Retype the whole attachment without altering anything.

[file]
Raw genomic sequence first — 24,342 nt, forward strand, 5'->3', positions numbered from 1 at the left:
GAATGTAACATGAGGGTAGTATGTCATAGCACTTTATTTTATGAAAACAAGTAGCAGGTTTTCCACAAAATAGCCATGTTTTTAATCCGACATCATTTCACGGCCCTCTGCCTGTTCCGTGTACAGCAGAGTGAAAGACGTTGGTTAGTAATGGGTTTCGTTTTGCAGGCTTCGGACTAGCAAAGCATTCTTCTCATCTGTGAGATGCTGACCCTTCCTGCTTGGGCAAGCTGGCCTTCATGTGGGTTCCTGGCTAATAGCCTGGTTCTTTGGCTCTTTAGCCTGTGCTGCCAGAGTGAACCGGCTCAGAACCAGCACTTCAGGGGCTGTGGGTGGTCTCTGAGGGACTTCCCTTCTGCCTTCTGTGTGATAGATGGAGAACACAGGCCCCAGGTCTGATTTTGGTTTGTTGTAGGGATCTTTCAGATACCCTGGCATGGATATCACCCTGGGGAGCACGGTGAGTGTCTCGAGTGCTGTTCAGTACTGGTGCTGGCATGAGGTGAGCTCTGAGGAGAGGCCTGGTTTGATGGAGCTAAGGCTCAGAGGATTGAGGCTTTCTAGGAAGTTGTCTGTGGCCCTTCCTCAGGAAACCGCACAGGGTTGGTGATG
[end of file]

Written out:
Raw genomic sequence first — 24,342 nt, forward strand, 5'->3', positions numbered from 1 at the left:
GAATGTAACATGAGGGTAGTATGTCATAGCACTTTATTTTATGAAAACAAGTAGCAGGTTTTCCACAAAATAGCCATGTTTTTAATCCGACATCATTTCACGGCCCTCTGCCTGTTCCGTGTACAGCAGAGTGAAAGACGTTGGTTAGTAATGGGTTTCGTTTTGCAGGCTTCGGACTAGCAAAGCATTCTTCTCATCTGTGAGATGCTGACCCTTCCTGCTTGGGCAAGCTGGCCTTCATGTGGGTTCCTGGCTAATAGCCTGGTTCTTTGGCTCTTTAGCCTGTGCTGCCAGAGTGAACCGGCTCAGAACCAGCACTTCAGGGGCTGTGGGTGGTCTCTGAGGGACTTCCCTTCTGCCTTCTGTGTGATAGATGGAGAACACAGGCCCCAGGTCTGATTTTGGTTTGTTGTAGGGATCTTTCAGATACCCTGGCATGGATATCACCCTGGGGAGCACGGTGAGTGTCTCGAGTGCTGTTCAGTACTGGTGCTGGCATGAGGTGAGCTCTGAGGAGAGGCCTGGTTTGATGGAGCTAAGGCTCAGAGGATTGAGGCTTTCTAGGAAGTTGTCTGTGGCCCTTCCTCAGGAAACCGCACAGGGTTGGTGATG